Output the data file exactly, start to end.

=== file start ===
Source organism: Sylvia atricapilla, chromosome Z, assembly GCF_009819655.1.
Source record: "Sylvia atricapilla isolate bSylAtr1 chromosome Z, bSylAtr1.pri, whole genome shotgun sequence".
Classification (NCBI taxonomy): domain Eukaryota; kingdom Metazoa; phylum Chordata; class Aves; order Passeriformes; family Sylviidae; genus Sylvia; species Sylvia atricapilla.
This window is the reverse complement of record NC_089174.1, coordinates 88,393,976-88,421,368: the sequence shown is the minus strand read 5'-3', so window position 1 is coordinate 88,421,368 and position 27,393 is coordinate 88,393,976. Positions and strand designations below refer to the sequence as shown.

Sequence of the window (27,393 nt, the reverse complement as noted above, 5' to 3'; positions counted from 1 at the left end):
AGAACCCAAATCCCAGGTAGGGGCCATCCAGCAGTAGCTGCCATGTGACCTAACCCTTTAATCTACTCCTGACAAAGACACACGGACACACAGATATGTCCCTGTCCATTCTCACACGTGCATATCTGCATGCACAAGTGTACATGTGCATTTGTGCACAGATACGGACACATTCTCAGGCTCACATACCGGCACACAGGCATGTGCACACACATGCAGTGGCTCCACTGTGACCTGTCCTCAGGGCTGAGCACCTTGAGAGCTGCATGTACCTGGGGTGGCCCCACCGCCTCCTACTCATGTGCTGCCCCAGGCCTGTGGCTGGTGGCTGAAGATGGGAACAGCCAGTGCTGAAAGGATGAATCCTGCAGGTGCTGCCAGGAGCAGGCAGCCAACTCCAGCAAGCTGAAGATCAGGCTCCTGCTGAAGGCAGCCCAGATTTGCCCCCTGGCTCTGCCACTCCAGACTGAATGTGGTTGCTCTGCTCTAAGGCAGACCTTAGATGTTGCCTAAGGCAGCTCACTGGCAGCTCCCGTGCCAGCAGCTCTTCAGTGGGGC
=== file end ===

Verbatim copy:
Source organism: Sylvia atricapilla, chromosome Z, assembly GCF_009819655.1.
Source record: "Sylvia atricapilla isolate bSylAtr1 chromosome Z, bSylAtr1.pri, whole genome shotgun sequence".
Classification (NCBI taxonomy): domain Eukaryota; kingdom Metazoa; phylum Chordata; class Aves; order Passeriformes; family Sylviidae; genus Sylvia; species Sylvia atricapilla.
This window is the reverse complement of record NC_089174.1, coordinates 88,393,976-88,421,368: the sequence shown is the minus strand read 5'-3', so window position 1 is coordinate 88,421,368 and position 27,393 is coordinate 88,393,976. Positions and strand designations below refer to the sequence as shown.

Sequence of the window (27,393 nt, the reverse complement as noted above, 5' to 3'; positions counted from 1 at the left end):
AGAACCCAAATCCCAGGTAGGGGCCATCCAGCAGTAGCTGCCATGTGACCTAACCCTTTAATCTACTCCTGACAAAGACACACGGACACACAGATATGTCCCTGTCCATTCTCACACGTGCATATCTGCATGCACAAGTGTACATGTGCATTTGTGCACAGATACGGACACATTCTCAGGCTCACATACCGGCACACAGGCATGTGCACACACATGCAGTGGCTCCACTGTGACCTGTCCTCAGGGCTGAGCACCTTGAGAGCTGCATGTACCTGGGGTGGCCCCACCGCCTCCTACTCATGTGCTGCCCCAGGCCTGTGGCTGGTGGCTGAAGATGGGAACAGCCAGTGCTGAAAGGATGAATCCTGCAGGTGCTGCCAGGAGCAGGCAGCCAACTCCAGCAAGCTGAAGATCAGGCTCCTGCTGAAGGCAGCCCAGATTTGCCCCCTGGCTCTGCCACTCCAGACTGAATGTGGTTGCTCTGCTCTAAGGCAGACCTTAGATGTTGCCTAAGGCAGCTCACTGGCAGCTCCCGTGCCAGCAGCTCTTCAGTGGGGC